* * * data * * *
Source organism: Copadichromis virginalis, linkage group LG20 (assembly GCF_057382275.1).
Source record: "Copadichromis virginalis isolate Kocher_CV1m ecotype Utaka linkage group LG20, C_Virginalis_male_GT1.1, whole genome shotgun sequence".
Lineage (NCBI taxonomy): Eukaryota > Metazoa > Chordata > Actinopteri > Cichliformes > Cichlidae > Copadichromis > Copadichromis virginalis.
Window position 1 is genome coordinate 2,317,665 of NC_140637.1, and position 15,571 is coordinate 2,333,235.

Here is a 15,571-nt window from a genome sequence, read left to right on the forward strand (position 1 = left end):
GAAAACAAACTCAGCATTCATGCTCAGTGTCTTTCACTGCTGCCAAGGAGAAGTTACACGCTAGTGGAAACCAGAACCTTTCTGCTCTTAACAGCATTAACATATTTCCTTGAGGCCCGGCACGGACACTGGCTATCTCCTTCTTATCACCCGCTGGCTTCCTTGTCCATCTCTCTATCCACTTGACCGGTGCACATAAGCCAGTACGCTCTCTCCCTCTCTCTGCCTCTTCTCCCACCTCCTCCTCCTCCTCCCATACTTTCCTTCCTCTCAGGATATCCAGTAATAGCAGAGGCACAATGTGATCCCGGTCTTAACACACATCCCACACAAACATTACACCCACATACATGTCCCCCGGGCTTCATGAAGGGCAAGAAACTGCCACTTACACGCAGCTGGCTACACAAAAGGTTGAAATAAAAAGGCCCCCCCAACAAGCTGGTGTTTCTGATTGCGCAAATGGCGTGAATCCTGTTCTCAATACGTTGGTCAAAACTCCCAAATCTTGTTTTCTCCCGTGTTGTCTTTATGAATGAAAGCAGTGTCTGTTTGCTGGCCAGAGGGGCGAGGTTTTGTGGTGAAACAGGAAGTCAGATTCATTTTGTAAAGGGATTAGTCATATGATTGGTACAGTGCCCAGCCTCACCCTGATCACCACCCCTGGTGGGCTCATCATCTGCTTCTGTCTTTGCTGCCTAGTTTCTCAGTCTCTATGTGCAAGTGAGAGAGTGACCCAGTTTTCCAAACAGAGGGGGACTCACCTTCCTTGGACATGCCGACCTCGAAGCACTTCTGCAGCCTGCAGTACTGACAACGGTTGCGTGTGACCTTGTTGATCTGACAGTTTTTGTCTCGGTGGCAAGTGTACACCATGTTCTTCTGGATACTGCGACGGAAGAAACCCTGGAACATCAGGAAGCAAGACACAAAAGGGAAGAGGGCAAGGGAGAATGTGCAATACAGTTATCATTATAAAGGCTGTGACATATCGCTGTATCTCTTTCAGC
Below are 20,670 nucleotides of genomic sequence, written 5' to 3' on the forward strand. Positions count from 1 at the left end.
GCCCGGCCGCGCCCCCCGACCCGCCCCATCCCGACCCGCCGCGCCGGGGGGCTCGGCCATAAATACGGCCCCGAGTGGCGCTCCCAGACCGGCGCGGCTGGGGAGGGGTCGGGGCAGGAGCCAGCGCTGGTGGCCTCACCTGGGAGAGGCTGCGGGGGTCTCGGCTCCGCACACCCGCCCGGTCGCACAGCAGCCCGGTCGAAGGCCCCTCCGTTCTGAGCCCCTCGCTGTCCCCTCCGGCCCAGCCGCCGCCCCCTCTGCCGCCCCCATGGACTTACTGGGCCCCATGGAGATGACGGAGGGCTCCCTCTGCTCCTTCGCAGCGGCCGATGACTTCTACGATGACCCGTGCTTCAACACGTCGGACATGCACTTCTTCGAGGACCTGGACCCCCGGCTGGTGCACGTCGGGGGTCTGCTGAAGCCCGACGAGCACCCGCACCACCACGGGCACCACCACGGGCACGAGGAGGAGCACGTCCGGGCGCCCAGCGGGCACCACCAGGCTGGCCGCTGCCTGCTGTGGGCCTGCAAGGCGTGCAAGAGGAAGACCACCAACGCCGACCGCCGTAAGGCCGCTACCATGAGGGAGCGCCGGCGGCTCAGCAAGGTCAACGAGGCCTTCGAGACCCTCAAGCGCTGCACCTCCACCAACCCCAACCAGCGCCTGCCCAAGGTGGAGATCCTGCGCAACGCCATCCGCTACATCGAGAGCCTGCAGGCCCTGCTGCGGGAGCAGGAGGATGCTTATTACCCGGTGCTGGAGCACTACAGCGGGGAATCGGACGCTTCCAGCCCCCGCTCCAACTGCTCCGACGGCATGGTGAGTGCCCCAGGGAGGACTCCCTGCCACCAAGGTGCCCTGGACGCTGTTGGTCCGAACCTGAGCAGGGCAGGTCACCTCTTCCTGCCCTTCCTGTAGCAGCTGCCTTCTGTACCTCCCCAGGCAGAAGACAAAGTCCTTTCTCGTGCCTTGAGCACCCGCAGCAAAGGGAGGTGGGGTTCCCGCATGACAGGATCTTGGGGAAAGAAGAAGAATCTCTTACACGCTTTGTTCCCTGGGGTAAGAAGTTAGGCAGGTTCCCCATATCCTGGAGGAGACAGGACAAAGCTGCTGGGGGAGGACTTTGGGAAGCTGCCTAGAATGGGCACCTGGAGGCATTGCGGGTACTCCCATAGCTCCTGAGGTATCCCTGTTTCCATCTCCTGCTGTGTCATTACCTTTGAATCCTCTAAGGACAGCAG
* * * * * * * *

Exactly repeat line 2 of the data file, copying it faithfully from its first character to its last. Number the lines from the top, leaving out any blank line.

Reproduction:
Source record: "Copadichromis virginalis isolate Kocher_CV1m ecotype Utaka linkage group LG20, C_Virginalis_male_GT1.1, whole genome shotgun sequence".